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Introductory Hall about Yarumal Misionaries

In this exhibition, the visitor will be able to know through a photographic chronology, moments and personages outstanding in the missionary work of the Missionaries of Yarumal for more than 80 years.

You will also find a map where you can know the places of Colombia and the world where The Missionaries of Yarumal have done their work, making a distinction between the missions that are active ie there are presence of missionaries, and missions that have already been delivered to the local church.

Amazon Hall

Amazonas is the largest rainforest in the world, occupying large areas in Brazil, Peru, and Venezuela. In Colombia it represents more than a third of the territory. It is inhabited by human populations for approximately ten thousand years, at the moment diverse indigenous groups inhabit the zone, among them are tukanos, desanos, cubeos, nukak maku, hitotos and curripacos..

The hall is divided into two moments, one refers to cosmogony and another to habitat..

The cosmogony es un relato mítico que explica el origen del universo y está asociada a la espiritualidad y creencias de una persona o grupo humano. Allí encontrarán objetos relacionados con la diferenciación social, la música y los rituales.

The habitat. is the place that offers the right conditions so that it can be inhabited by a human population allowing its survival and reproduction and in this section will find elements referring to housing, hunting, fishing, And the processing of cassava, the basis of indigenous people's food.

Un monolito de piedra, el enigma detrás de la técnica.

Antioquia and Choco Hall

The departments of Antioquia and Choco harbor a great cultural diversity. Indigenous, Afro-descendants and paisas inhabit these zones, generating a wide range of intercultural relations, ranging from hybridizations and religious syncretism to conflicts of territorial domination. Their different forms of settlement contrast them and account for their particular characteristics, interests and struggles.

In this hall you will find various ritual objects from the Embera communities and craft objects from the Kuna o Tule.

There is also a replica of a bohio or tambo, a dwelling for the inhabitants of the banks of the rivers, and a sample of musical instruments of the Pacific region (drums and marimbas).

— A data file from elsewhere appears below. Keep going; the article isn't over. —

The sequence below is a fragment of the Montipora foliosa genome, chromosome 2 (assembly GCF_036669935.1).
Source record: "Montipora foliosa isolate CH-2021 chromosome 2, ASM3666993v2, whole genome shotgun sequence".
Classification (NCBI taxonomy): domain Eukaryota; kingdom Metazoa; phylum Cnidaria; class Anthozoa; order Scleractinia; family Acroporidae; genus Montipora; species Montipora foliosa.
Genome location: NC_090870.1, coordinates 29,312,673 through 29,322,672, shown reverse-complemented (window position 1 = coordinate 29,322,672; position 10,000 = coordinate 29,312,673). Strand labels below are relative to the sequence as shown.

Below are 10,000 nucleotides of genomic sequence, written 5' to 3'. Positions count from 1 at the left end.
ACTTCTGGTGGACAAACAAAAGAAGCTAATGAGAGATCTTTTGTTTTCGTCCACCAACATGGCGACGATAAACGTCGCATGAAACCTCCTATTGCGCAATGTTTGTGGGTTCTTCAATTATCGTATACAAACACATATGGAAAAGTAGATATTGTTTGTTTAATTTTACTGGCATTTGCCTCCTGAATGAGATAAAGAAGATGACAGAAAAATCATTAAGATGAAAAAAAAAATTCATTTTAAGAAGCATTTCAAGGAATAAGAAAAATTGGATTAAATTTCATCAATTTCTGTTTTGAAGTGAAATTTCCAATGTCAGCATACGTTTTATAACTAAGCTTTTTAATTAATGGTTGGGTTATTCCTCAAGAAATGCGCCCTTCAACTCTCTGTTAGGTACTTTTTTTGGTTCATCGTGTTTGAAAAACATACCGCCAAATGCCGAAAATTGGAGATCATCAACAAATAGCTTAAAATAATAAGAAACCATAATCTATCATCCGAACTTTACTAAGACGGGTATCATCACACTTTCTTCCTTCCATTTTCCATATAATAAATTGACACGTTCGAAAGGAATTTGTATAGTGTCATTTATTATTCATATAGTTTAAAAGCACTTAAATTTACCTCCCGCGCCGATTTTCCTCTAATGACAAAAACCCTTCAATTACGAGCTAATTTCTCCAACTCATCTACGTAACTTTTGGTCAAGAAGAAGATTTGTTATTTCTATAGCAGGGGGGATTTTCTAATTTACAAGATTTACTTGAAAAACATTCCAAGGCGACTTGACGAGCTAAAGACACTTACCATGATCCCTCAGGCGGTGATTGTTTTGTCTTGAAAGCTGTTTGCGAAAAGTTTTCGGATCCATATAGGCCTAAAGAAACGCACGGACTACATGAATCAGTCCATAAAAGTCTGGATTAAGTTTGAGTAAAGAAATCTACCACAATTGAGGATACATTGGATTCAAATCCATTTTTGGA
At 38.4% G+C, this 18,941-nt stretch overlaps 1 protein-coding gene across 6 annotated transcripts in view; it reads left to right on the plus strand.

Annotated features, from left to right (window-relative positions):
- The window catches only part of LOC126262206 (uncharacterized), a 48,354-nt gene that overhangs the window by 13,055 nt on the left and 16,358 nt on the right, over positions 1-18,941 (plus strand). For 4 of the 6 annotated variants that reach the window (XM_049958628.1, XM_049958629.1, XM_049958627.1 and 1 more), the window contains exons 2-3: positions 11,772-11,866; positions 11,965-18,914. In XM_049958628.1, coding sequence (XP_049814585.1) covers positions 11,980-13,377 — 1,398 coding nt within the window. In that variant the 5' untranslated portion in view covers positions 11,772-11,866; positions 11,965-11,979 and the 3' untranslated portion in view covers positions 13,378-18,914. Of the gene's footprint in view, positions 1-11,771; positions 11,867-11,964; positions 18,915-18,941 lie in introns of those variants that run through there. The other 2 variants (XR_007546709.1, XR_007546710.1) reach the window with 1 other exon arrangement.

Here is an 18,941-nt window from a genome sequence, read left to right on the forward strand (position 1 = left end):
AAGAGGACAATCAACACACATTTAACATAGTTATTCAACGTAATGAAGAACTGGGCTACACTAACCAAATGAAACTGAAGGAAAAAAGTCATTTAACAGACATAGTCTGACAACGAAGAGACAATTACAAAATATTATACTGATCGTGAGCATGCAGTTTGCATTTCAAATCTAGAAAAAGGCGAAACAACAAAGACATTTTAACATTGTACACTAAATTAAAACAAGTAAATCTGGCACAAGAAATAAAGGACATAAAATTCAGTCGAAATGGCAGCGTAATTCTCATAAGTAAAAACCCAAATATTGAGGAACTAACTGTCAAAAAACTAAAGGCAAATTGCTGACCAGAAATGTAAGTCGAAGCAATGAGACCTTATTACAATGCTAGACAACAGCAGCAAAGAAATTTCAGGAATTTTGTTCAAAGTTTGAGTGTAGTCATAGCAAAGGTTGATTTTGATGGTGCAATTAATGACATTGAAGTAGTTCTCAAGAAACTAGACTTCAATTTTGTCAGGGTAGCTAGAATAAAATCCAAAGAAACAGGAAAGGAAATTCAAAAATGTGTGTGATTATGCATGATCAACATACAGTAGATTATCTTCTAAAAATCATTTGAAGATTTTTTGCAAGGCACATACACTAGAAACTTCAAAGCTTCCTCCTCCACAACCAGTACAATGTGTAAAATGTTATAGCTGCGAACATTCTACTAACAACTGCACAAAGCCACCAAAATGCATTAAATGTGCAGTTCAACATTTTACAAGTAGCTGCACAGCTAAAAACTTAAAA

Caribbean Hall

The Colombian Caribbean, beyond being a territorial entity homogeneous, is a multicolored explosion, product of cultural shocks. The music of this Colombian area can attest to an intercontinental fusion, a legacy of many American ethnic groups that disappeared after the process of European conquest, which would enrich the sonorities that today constitute this territory..

It is an interactive room in which the visitor will meet the Colombian Caribbean through his music; ocarinas, bagpipes, whistles and drums that will tell us about the transformation of the music of this area of Colombia..

The sonority of the room and the audio-visual means with which it counts, make your tour very pleasant and playful.

Archaeological Hall

The history of the Miguel Angel Builes Ethnographic Museum has left in its custody a large number of assets of heritage interest of ethnographic and archaeological character that have served as exhibition material for more than 40 years, thus achieving the first objective of a Museum, to deliver formative elements to each and every one of its visitors in a docile but academically deep and responsible way.

On this occasion, we want to give visitors an expository experience that focuses on two sciences: Anthropology and Archeology, which will be responsible for guiding the development of the exhibition for different social, cultural and cultural aspects. Historical, intertwined in a holistic way to present a comprehensive knowledge of practices and social customs that are made today but also have been practiced since "remote" times by human groups that have inhabited the territory that today we know as Colombia; In this way this space is destined to know the present of some realities of peasant, indigenous and urban populations, at the same time that present will be interrogated by a past that should not remain distant and unknown.

The visitor will find original pieces, which were elaborated by natives more than five hundred years ago. They are a very valuable archaeological heritage and the encounter with the communities of the past. In this room there is a workshop with visitors in which they know techniques of engraving with roller and rub.